Every mother has to have a cleaning standard if she wants an orderly home. For years, mine was truly absurd: “My house has to be clean all the time the way it would be clean for guests.” Needless to say this mindset made me miserable.
My intentions were good. I really believed it would be hypocritical of me to have my house one kind of clean for guests, and another kind of clean for ordinary days. But given the fact I was raising little children – at one point, it was five children under the age of eight in a 3-bedroom rancher – the standard was just too high. Yes, I made my kids clean up after themselves. Yes, we had chores. Yes, I was trying. But life with kids is messy every day. If you’re nursing, it’s hard to keep up because you have to sit down every few hours to feed, burp, diaper, and soothe.
While you’re doing that, toddlers are busy building with legos, coloring with crayons, and sculpting with play doh. The messes caused by this creativity are epic. In fact, one of the tools I used for our pick-up times went something lke this.”OK. We’re going to clean up now. Everybody pick up 30 things.”
Do the math, Studious Mom. 30 things x 4 children = 120 items on the floor!
Granted, it’s easy for 500 legos to accumulate on the floor at once, but with a house full of girls it was also baby dolls and doll clothes; Bibles for when the kids played church; and papers because we homeschooled. I always felt like a failure by these normal messes. I was always harping on the kids because they made the messes. I was always complaining to Joe about the messes. I remember him asking me one time, “What do you want us to do?”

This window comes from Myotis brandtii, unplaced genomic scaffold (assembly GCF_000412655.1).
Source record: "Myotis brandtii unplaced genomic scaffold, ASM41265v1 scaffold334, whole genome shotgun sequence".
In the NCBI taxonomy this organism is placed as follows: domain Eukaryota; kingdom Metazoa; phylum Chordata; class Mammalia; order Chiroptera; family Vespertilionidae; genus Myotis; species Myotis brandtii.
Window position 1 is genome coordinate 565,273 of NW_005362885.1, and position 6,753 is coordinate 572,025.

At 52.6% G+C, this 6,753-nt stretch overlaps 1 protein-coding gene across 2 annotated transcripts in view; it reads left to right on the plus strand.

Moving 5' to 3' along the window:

I can’t remember my answer, but I do remember my desire; “I want my house to STAY clean.”
Ever feel that way?
How much of this is tied to worry about what others think? This was definitely an issue for me because I had heard people talk about mom so-and-so’s pitiful homemaking skills. I didn’t want to be the object of the gossip trail. And admittedly, I had passed judgment on others for their cluttered living rooms. Or how about our friend’s lawn that looks like a perpetual yard sale, scattered with bikes, balls and plastic whatever. So, yeah. I felt like I had something to prove, that I could do it better, that my house could “stay clean.”
I now know that clean is not a color. You know. When you paint a room green it stays green. When you clean a room, it doesn’t stay that way. But we shouldn’t expect it to. Every room in our home is meant to be lived in. The tools of the family trade are meant to be used. So bed covers get rumpled because we sleep in beds. Dishes get dirty because eating spaghetti on a napkin would be really frustrating. Floors get scattered with toys because children are not statues. Is that what we want?
I think not. What a blessing to have healthy children in the house, scattering toys, spilling milk, and smearing dirt up the stairwell. Or, if you have older children, it’s computer clutter; it’s the contents of a dorm room dumped in the hall for the summer; it’s plastic cups and fast food wrappers in the car. If we don’t have any of that, we may be childless. Or we may have children who are too sick to make a mess. Ponder that, mom. And let the messes bring you joy.
View from the top: Even now my house doesn’t stay clean. Behold dishes left in the sink overnight
and cosmetics scattered all over the bathroom counter.
I don’t let these messes make me miserable anymore. Not because I have lowered my standards but because I have raised my level of peace in the midst of life with children.
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